SALT LAKE CITY — Attorney Mike Lee on Tuesday formally launched his campaign for the U.S. Senate against 76-year-old Sen. Bob Bennett, R-Utah — who is twice his age — saying "it's time for a new generation of leadership in Washington."
But Lee, 38, used two 77-year-olds — former Gov. Norm Bangerter and former Rep. Jim Hansen, R-Utah — to introduce him at the announcement ceremony and provide endorsements. But the most powerful endorsement came from Attorney General Mark Shurtleff, who earlier had dropped out of the Senate race against Bennett to help a daughter struggling with depression.
"I had over 1,000 state delegates at the point that I got out of the race who committed to support me at the upcoming (state GOP) convention this year. I'm happy to have every single one of them get to know Mike Lee and support him," Shurtleff said.
If a candidate earns 60 percent of the delegate votes at the GOP convention, he or she proceeds directly to the general election; otherwise, the top two candidates face off in a primary. Delegates for the next convention will be elected at caucus meetings in March, just three months away. Bennett has been spending heavily as he has courted delegates for months, while Lee is just starting.
Shurtleff, once considered the top challenger to Bennett, said that other candidates besides Lee lack the "experience, the background, the commitment, the zeal, the understanding of the Constitution" that he believes a public servant needs. He said Lee has those qualities, "and I can give him my 100 percent support."
Lee has served as a law clerk to U.S. Supreme Court Justice Samuel Alito. Lee also was a general counsel to former Gov. Jon Huntsman Jr. and a law clerk to federal Judge Dee Benson and has worked as an attorney in Washington, D.C., as well as Utah. His father, Rex Lee, was a former U.S. Solicitor General and a former president of Brigham Young University.
"The time has come to pass the torch to a new generation of Republican leaders — men and women committed to the daunting but essential task of returning the federal government to its proper, limited role," Lee said as he announced his candidacy at the state Capitol, a site he said he chose as a symbol that government closest to the people is best.
"Our Founding Fathers decided that it would work best if they gave Congress only limited powers," Lee said. "Unfortunately, too many of those who serve us in Washington — Republicans and Democrats — have lost their grip on this principle." He said too many view the Constitution as something "that can be ignored whenever it is convenient."
"The first thing we need to change: Stop deficit spending," Lee said. He called for a Constitutional amendment to require a balanced budget every year to do that.
Also, he called for Congress to focus on the powers clearly given to it by the Constitution, such as national defense. He said it should "reform the distorted tax system" by creating a flat tax where everyone pays the same percent of income as tax. He said it should quit creating more government and cut the government's size and scope.
"Finally, the time has come for us to end the era of the lifetime, career politician," Lee said. With long service (Bennett has been in the Senate 17 years), Lee said, officials "grow far too comfortable spending other people's money."
To end long service in office, Lee called for passage of a Constitutional amendment limiting senators and House members to 12 years of service.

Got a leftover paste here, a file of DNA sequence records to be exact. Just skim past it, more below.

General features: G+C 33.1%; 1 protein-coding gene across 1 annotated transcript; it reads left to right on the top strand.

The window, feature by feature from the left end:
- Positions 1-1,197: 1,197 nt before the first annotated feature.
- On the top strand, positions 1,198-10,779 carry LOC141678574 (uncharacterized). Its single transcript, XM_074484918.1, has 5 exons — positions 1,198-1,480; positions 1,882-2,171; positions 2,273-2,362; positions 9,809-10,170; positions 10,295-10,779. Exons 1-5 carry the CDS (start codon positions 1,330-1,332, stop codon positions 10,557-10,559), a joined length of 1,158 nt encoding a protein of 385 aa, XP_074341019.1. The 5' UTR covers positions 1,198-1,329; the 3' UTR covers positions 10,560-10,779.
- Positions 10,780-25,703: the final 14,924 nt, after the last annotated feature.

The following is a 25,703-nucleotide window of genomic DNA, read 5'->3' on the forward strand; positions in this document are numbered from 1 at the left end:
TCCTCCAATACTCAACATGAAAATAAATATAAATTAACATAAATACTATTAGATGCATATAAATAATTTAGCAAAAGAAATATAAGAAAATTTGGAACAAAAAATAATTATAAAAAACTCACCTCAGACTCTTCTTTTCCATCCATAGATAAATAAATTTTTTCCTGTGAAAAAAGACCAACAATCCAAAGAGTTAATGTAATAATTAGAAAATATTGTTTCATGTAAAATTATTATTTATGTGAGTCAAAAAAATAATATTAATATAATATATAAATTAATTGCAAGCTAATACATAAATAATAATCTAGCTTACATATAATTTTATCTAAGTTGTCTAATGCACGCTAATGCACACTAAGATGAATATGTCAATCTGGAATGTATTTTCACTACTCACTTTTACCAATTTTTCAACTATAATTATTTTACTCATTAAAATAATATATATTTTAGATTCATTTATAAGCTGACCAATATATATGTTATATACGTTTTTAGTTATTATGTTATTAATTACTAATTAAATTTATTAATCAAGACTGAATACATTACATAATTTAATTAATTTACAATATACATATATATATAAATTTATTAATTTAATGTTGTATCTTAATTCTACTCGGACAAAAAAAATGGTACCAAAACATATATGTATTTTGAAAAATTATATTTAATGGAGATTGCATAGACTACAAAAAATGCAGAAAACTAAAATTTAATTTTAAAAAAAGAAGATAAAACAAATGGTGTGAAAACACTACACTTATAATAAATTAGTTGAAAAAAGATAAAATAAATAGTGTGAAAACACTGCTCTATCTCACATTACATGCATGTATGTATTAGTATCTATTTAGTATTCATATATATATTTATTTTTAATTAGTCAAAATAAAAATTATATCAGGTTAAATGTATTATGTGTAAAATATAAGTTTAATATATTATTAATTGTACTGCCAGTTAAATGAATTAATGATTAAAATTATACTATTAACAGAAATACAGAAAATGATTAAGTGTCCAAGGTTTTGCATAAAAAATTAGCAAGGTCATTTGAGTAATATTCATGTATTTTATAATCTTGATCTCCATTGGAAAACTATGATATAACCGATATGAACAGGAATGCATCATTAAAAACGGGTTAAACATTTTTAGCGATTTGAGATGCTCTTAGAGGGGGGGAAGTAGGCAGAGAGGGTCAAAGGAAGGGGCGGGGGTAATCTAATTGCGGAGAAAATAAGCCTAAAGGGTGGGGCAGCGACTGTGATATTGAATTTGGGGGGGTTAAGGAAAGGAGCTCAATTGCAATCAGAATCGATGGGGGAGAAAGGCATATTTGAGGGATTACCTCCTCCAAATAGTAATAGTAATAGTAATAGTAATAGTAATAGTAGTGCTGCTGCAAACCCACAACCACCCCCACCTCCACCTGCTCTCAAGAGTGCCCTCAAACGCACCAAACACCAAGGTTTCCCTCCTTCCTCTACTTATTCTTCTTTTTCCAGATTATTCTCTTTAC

Hansen — who served 22 years in Congress, including 10 years with Bennett , and who has supported Bennett in the past — said he is supporting Lee because he is impressed with his experience and stands, and because "there's always a time for change." He added he is not criticizing Bennett but believes it is time for a change.
Bangerter said he supports Lee "because he asked me," and the former governor said no other candidates had sought his support. He said he also opposes deficit spending, which he said has become too rampant, and he believes electing Lee could help stop that.
Eight legislators also appeared at the announcement to endorse Lee, including former Senate Majority Leader Curt Bramble, R-Provo; Rep. Curt Oda, R-Clearfield; Sen. Mark Madsen, R-Eagle Mountain; and Rep. Ryan Wilcox, R-Ogden.
Other Republicans already in the Senate race are millionaire entrepreneur Tim Bridgewater, businesswoman Cherilyn Eagar and small businessman James Russell Williams III. Businessman Sam Granato is the lone Democrat in the race so far.
Eagar on Tuesday attacked both Lee and Bennett for not supporting a ban on importing foreign low-level nuclear waste as sought by EnergySolutions, which wants to import such waste from Italy. Lee has represented EnergySolutions in successful-but-appealed arguments that Utah and a northwest compact of states lacked authority to ban such shipments.
Eagar complained that Bennett has taken large donations from EnergySolutions ($49,300 since 2005), and that Lee has a conflict of interest because of his representation of the company.
"I'm also asking Bob Bennett … as well as the new Senate candidate, Mike Lee, an attorney who represents EnergySolutions, to remove their conflicts of interest. I invite them to join the grassroots fight to end these back-room deals and entangled alliances that are funding the 'incumbent party.' This is a major source of the corruption in Washington," Eagar said.
Lee said he opposes a bill pushed by Rep. Jim Matheson, D-Utah, to ban importing foreign low-level nuclear waste. However, he said he would support a bill that would limit how much such waste could be imported, and limit the amount of time that such waste would be accepted.
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